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1.—THE BATTLE OF FLODDEN.
BY THOMAS HODGKIN, D.C.L., F.S.A. [Read on the 26th August and 28th October, 1891.] Having been selected to describe the site of the battle of Flodden to the members of the Newcastle Society of Antiquaries, and having for that purpose made a pretty careful survey of the field under the most helpful guidance of Mr. Watson Askew-Robertson, I propose in the following paper to tell, as briefly as I can, the story of the great encounter. I will not apologise for what some would call the presumption of adding anything to the immortal sixth canto of Marmion. I am loyal to Sir Walter to my heart's core, and would venture to maintain that his description of Flodden is the finest battle-piece that has been painted in words since Homer sang of the wrath of Achilles. But Prose has his office as well as his sister Poetry. While she sweeps majestically through the air we sons of Prose may creep humbly along the ground with our measuring.chain, and survey the fields which her wings have overshadowed. The highest aiin of any historian of this battle can now be only to give his readers a prosaic explanation of some point which Scott, by the rules of his art, was forced to leave unnoticed.
More substantial is the need of an apology for treating of a subject which has been already so well handled in our own Archaeologia (vol. iii. (n.s.), pp. 197-230) by that careful and industrious antiquary, Mr. Robert White, and in a somewhat more popular manner, but with great accuracy, by the Rev. Robert Jones, vicar of Branxton. My only excuse can be that when one has read a good deal concerning a spirit-stirring scene like this, one is under a strong inclination to tell the story over again in one's own words, however well it may have been told by one's predecessors; and, moreover, in a few points,
* The Battle of Flodden Field. Coldstream. 1869 ; also, Proc. Berr. Nat. Club, vol. iv., p. 305.
especially with reference to the conduct of James IV. my conclusions are not precisely the same as those of my prosaic predecessors, nor even as Sir Walter's. But enough of apologies. I will briefly indicate the chief sources of the narrative as far as I am acquainted with them.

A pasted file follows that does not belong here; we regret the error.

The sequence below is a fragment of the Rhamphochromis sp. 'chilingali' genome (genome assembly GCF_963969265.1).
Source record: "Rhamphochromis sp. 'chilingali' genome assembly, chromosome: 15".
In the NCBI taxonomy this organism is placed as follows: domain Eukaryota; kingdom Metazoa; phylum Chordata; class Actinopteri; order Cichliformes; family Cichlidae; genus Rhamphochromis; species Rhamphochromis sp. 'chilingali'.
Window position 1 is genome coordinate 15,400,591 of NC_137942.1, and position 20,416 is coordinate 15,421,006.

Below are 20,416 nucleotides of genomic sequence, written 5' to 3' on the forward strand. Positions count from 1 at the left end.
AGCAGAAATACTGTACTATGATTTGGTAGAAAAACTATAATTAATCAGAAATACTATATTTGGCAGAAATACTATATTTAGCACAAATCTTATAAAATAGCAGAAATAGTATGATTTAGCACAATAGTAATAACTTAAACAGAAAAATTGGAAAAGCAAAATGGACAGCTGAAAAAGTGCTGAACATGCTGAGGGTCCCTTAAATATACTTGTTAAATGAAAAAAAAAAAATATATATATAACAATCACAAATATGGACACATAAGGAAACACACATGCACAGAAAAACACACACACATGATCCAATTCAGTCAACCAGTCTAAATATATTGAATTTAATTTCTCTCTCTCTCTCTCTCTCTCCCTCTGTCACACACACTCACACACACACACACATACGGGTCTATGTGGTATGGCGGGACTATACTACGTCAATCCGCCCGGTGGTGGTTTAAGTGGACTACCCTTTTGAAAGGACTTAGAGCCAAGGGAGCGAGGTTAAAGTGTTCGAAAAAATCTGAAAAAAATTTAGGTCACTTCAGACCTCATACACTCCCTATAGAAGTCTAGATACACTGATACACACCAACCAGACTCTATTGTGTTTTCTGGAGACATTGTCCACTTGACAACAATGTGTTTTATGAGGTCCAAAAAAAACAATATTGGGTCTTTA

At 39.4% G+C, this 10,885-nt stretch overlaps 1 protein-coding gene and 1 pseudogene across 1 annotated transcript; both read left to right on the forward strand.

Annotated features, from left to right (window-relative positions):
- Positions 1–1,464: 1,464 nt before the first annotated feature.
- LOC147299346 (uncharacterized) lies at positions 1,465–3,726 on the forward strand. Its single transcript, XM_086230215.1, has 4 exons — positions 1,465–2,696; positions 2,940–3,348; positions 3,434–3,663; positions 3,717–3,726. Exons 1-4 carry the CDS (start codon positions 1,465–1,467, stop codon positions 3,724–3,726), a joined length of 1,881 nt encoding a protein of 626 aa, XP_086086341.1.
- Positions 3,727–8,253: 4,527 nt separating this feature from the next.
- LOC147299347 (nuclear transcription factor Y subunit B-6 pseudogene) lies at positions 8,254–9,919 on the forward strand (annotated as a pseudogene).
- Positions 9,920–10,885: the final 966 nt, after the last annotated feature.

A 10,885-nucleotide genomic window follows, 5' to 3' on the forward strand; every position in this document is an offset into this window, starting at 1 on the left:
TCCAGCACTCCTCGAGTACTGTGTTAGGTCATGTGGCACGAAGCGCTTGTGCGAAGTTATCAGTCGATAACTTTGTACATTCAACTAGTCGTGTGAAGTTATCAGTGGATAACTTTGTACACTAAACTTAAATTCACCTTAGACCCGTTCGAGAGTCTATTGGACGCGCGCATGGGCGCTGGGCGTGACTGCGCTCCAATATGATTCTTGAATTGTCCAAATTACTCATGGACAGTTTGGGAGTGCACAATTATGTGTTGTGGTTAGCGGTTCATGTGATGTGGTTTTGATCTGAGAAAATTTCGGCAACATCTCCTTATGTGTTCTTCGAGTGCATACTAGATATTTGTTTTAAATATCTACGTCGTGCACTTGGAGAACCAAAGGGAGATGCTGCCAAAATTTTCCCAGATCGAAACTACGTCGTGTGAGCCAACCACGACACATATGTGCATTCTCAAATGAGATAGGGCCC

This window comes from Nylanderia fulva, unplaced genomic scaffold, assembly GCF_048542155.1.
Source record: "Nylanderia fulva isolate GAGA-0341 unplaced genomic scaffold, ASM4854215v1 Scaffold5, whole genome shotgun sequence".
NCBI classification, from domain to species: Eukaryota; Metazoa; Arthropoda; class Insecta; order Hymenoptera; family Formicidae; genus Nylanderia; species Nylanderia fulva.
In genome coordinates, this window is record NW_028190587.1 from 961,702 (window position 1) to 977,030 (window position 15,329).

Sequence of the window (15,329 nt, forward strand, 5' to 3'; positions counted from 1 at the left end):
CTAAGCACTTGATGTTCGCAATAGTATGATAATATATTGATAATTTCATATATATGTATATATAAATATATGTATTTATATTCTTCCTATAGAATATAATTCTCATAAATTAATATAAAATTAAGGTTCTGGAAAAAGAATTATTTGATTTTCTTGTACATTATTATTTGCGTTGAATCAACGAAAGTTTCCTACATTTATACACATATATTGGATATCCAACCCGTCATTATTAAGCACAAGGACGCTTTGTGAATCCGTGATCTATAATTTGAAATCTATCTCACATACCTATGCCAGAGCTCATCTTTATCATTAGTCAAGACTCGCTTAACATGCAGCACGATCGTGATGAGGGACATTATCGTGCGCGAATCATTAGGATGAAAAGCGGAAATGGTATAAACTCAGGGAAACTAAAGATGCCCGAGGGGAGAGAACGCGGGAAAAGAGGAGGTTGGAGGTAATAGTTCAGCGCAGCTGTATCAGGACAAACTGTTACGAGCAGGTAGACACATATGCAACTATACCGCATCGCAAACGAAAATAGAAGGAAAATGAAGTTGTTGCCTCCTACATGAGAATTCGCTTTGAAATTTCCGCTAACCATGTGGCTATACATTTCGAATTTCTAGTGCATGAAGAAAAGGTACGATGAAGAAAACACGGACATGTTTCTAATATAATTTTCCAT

(1) Undoubtedly the best authority that we at present possess is the Gazettel of the battle, which was printed in black letter by Richard Faques, 'dwellyng in Poulys Churche Yerde,' and which has been two or three times reprinted. The absolutely contemporary character of this narrative is shown by its enumeration of the losses of the English *Syr John Gower of Yorkeshyre and Syr John Boothe of Lancasshyre both wantynge, and as yet not founden.' It of course gives the English side of the story, and, unfortunately, for the actual events of the battle it is rather meagre.
(2) Next in order come the letters and documents published in the Calendar of State Papers. These are of great value, though not quite so full as we could wish. There are accounts for the payment of wages to Lord Surrey and his soldiers ; letters about the campaign from Katharine of Arragon to her husband and to Wolsey, the very interesting and naïve letters of Ruthal, bishop of Durham (also to Wolsey), two important letters from Lord Dacre, Lord Surrey's cartel to James IV., and an Account of the battle of Flodden,' anonymous, but evidently put forth by authority.